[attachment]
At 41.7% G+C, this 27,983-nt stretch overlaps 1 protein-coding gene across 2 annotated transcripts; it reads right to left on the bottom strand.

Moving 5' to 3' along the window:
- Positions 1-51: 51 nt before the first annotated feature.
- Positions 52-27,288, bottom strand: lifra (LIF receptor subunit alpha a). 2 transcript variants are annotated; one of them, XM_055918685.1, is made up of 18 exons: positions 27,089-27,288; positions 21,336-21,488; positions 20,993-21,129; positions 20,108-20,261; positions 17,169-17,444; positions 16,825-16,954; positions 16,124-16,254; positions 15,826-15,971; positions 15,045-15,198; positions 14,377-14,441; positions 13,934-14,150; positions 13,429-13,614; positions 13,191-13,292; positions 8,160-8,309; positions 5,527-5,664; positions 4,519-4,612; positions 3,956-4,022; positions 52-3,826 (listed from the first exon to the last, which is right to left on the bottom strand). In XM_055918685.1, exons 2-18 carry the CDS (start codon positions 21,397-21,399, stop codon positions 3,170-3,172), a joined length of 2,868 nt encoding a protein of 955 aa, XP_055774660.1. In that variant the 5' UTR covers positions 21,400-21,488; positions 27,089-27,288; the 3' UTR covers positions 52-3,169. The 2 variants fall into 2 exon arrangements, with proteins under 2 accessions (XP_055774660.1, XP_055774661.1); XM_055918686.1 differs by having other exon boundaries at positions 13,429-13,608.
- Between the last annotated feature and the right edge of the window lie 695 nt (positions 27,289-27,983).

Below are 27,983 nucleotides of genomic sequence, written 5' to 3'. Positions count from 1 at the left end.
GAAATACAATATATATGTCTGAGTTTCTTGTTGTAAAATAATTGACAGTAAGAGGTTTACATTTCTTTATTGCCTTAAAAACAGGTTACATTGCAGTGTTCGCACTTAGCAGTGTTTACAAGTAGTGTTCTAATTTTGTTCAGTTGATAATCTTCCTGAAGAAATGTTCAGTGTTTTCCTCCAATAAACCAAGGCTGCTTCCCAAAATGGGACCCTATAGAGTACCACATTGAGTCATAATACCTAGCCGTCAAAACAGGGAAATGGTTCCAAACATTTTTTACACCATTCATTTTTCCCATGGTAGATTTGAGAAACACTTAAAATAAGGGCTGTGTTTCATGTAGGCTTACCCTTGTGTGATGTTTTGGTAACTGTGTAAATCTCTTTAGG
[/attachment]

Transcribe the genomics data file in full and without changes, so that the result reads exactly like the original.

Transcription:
At 41.7% G+C, this 27,983-nt stretch overlaps 1 protein-coding gene across 2 annotated transcripts; it reads right to left on the bottom strand.

Moving 5' to 3' along the window:
- Positions 1-51: 51 nt before the first annotated feature.
- Positions 52-27,288, bottom strand: lifra (LIF receptor subunit alpha a). 2 transcript variants are annotated; one of them, XM_055918685.1, is made up of 18 exons: positions 27,089-27,288; positions 21,336-21,488; positions 20,993-21,129; positions 20,108-20,261; positions 17,169-17,444; positions 16,825-16,954; positions 16,124-16,254; positions 15,826-15,971; positions 15,045-15,198; positions 14,377-14,441; positions 13,934-14,150; positions 13,429-13,614; positions 13,191-13,292; positions 8,160-8,309; positions 5,527-5,664; positions 4,519-4,612; positions 3,956-4,022; positions 52-3,826 (listed from the first exon to the last, which is right to left on the bottom strand). In XM_055918685.1, exons 2-18 carry the CDS (start codon positions 21,397-21,399, stop codon positions 3,170-3,172), a joined length of 2,868 nt encoding a protein of 955 aa, XP_055774660.1. In that variant the 5' UTR covers positions 21,400-21,488; positions 27,089-27,288; the 3' UTR covers positions 52-3,169. The 2 variants fall into 2 exon arrangements, with proteins under 2 accessions (XP_055774660.1, XP_055774661.1); XM_055918686.1 differs by having other exon boundaries at positions 13,429-13,608.
- Between the last annotated feature and the right edge of the window lie 695 nt (positions 27,289-27,983).

Below are 27,983 nucleotides of genomic sequence, written 5' to 3'. Positions count from 1 at the left end.
GAAATACAATATATATGTCTGAGTTTCTTGTTGTAAAATAATTGACAGTAAGAGGTTTACATTTCTTTATTGCCTTAAAAACAGGTTACATTGCAGTGTTCGCACTTAGCAGTGTTTACAAGTAGTGTTCTAATTTTGTTCAGTTGATAATCTTCCTGAAGAAATGTTCAGTGTTTTCCTCCAATAAACCAAGGCTGCTTCCCAAAATGGGACCCTATAGAGTACCACATTGAGTCATAATACCTAGCCGTCAAAACAGGGAAATGGTTCCAAACATTTTTTACACCATTCATTTTTCCCATGGTAGATTTGAGAAACACTTAAAATAAGGGCTGTGTTTCATGTAGGCTTACCCTTGTGTGATGTTTTGGTAACTGTGTAAATCTCTTTAGG